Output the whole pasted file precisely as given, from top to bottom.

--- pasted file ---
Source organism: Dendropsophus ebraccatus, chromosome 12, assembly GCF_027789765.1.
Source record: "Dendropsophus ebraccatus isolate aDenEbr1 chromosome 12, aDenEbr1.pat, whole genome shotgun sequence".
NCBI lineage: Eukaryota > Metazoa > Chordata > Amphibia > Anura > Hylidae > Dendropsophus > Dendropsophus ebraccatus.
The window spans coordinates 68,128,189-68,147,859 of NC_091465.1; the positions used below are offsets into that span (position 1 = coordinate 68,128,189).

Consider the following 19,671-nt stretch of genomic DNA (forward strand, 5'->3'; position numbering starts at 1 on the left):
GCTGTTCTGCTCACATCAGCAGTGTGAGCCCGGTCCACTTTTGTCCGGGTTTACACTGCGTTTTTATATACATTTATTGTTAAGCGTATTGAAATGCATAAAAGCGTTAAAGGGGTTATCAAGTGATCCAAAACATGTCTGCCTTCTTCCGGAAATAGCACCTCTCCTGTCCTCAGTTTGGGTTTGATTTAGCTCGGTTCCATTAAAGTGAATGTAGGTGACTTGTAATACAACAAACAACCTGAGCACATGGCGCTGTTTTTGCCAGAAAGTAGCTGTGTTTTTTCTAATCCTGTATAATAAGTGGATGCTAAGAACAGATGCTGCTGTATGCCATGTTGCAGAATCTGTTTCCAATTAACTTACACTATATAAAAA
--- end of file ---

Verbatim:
Source organism: Dendropsophus ebraccatus, chromosome 12, assembly GCF_027789765.1.
Source record: "Dendropsophus ebraccatus isolate aDenEbr1 chromosome 12, aDenEbr1.pat, whole genome shotgun sequence".
NCBI lineage: Eukaryota > Metazoa > Chordata > Amphibia > Anura > Hylidae > Dendropsophus > Dendropsophus ebraccatus.
The window spans coordinates 68,128,189-68,147,859 of NC_091465.1; the positions used below are offsets into that span (position 1 = coordinate 68,128,189).

Consider the following 19,671-nt stretch of genomic DNA (forward strand, 5'->3'; position numbering starts at 1 on the left):
GCTGTTCTGCTCACATCAGCAGTGTGAGCCCGGTCCACTTTTGTCCGGGTTTACACTGCGTTTTTATATACATTTATTGTTAAGCGTATTGAAATGCATAAAAGCGTTAAAGGGGTTATCAAGTGATCCAAAACATGTCTGCCTTCTTCCGGAAATAGCACCTCTCCTGTCCTCAGTTTGGGTTTGATTTAGCTCGGTTCCATTAAAGTGAATGTAGGTGACTTGTAATACAACAAACAACCTGAGCACATGGCGCTGTTTTTGCCAGAAAGTAGCTGTGTTTTTTCTAATCCTGTATAATAAGTGGATGCTAAGAACAGATGCTGCTGTATGCCATGTTGCAGAATCTGTTTCCAATTAACTTACACTATATAAAAA